Perry Lorier wrote:
Jay Daley wrote:
I suspect many of you will already know that the Commerce Commission
has released its report into broadband quality for the last six month
of last year:
On page 31 there is a specific discussion about the impact of caching
DNS resolution speeds:
"The DNS performance from remote test sites to the ISPs tested in all
cities shows that webpage loading is slower the further the user is
from the Auckland based DNS."
This implies that all ISPs have their caching DNS resolvers based in
I would be very interested to know if that is that case. If anyone
could enlighten me, on or off list, I would be very grateful.
As I'm sure you're aware, a recursive nameserver looking up a name
starts with the root nameservers, and works its way down the tree
towards the name you care about. So if you're looking up
, and we assume there is nothing in your nameservers
cache, you get this sequence of events:
[Resolution sequence deleted]
Now we're ready to start to fetch the page.
Best case I've got 8ms (f.root) + 137ms (f.gtld) + 139ms (a.iana) = 284ms.
Worst case I've got 248 (m.root) + 310ms (e.gtld) + 329ms (a.iana) = 887ms.
And this is for a reasonably well connected site -- nearly .9 of a
second before we've *begun* to fetch the page.
You are missing a very important point: this is assuming your cache is
totally empty. So you pay this penalty once when the cache is cold.
During normal operation, a cache sees a 75-85% hit rate. 
Somewhere between about 20% and 70% of that time is spent talking to the
GTLD servers. And the NS and A .com/.net glue are cachable for 86400,
so once a day, at least one person has to wait almost an entire extra
second. If you have 86,400 users that have to waste 1 extra second a
day, you've just wasted an entire lifetime.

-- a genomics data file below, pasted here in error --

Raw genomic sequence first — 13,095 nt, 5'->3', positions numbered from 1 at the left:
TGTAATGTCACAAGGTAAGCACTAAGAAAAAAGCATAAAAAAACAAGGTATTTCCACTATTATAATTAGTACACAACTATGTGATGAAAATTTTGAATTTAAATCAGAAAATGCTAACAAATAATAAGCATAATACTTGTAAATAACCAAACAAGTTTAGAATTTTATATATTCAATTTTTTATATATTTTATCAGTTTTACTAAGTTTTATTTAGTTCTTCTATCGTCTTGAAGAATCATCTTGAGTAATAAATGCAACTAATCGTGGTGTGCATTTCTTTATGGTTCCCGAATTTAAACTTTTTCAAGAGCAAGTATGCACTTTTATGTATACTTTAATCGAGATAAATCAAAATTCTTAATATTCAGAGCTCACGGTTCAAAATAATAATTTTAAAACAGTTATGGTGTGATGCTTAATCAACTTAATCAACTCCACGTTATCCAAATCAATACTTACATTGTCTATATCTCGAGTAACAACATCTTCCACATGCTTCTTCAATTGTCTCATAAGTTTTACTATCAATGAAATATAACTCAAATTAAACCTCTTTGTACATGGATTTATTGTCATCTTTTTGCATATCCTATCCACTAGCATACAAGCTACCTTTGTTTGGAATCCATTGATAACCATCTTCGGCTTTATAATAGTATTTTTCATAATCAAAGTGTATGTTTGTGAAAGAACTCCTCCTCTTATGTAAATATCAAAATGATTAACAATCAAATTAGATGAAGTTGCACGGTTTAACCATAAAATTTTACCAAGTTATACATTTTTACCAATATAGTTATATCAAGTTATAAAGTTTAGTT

This affirmation assumes all entries expire at the same time, and the
root zone has a 41 days TTL for the glue records.
If 86,400 users wasted one second, that's not a lifetime, that's only a
day... unless we are talking about the lifetime of some insects.
Joking aside, to waste that amount of time 236 years have to pass,
because you waste one second per day.
If you want to improve Internet performance in New Zealand through
improving DNS infrastructure, try and get at least one GTLD server
instance hosted within New Zealand. the time it takes to go to the US
for the GTLD .COM/.NET/.EDU lookups is by far the easiest of those to
The gain for having an instance of each .COM/.NET/.EDU in New Zealand is
low, because a cache resolver will hit them only when the NS/A records
expire. A cache resolver usually queries more frequently the
authoritative nameservers for the domains the users ask for, rather than
(I didn't find a fresher reference)
Interestingly afilias's .org and .info
infrastructure appears to have an
instance within NZ (~5ms away), and the rest of their servers also seem
to be fairly close.
Also, you want to try and implement recursive name servers that have
large caches, and have some kind of prefetching for commonly hit domains
to avoid having end users wait. Try checking your local nameserver
infrastructure with http://code.google.com/p/namebench/
to see how well
it performs, it's quite eye opening.
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